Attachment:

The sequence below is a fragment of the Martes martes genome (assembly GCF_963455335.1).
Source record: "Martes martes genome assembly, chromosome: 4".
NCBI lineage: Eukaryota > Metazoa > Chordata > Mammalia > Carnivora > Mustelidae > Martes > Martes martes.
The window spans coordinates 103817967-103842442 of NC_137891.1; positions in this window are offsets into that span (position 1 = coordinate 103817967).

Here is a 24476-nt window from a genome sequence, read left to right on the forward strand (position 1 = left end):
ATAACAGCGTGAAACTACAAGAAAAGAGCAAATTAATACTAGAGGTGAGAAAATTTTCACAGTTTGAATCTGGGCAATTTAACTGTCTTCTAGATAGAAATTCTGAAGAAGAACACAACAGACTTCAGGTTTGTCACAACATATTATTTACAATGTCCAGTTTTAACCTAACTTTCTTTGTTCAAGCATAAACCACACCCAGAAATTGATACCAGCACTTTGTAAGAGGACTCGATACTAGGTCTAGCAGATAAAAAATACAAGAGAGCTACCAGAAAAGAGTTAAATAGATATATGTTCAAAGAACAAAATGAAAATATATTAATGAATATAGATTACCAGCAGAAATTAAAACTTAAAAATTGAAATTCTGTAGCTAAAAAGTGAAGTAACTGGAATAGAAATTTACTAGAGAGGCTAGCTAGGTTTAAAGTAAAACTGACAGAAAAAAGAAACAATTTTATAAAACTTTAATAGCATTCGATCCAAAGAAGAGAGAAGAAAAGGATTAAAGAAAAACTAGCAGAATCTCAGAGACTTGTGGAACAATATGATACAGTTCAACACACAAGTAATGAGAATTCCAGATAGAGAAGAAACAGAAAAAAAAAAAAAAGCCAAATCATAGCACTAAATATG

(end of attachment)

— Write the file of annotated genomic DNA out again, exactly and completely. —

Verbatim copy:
The sequence below is a fragment of the Martes martes genome (assembly GCF_963455335.1).
Source record: "Martes martes genome assembly, chromosome: 4".
NCBI lineage: Eukaryota > Metazoa > Chordata > Mammalia > Carnivora > Mustelidae > Martes > Martes martes.
The window spans coordinates 103817967-103842442 of NC_137891.1; positions in this window are offsets into that span (position 1 = coordinate 103817967).

Here is a 24476-nt window from a genome sequence, read left to right on the forward strand (position 1 = left end):
ATAACAGCGTGAAACTACAAGAAAAGAGCAAATTAATACTAGAGGTGAGAAAATTTTCACAGTTTGAATCTGGGCAATTTAACTGTCTTCTAGATAGAAATTCTGAAGAAGAACACAACAGACTTCAGGTTTGTCACAACATATTATTTACAATGTCCAGTTTTAACCTAACTTTCTTTGTTCAAGCATAAACCACACCCAGAAATTGATACCAGCACTTTGTAAGAGGACTCGATACTAGGTCTAGCAGATAAAAAATACAAGAGAGCTACCAGAAAAGAGTTAAATAGATATATGTTCAAAGAACAAAATGAAAATATATTAATGAATATAGATTACCAGCAGAAATTAAAACTTAAAAATTGAAATTCTGTAGCTAAAAAGTGAAGTAACTGGAATAGAAATTTACTAGAGAGGCTAGCTAGGTTTAAAGTAAAACTGACAGAAAAAAGAAACAATTTTATAAAACTTTAATAGCATTCGATCCAAAGAAGAGAGAAGAAAAGGATTAAAGAAAAACTAGCAGAATCTCAGAGACTTGTGGAACAATATGATACAGTTCAACACACAAGTAATGAGAATTCCAGATAGAGAAGAAACAGAAAAAAAAAAAAAAGCCAAATCATAGCACTAAATATG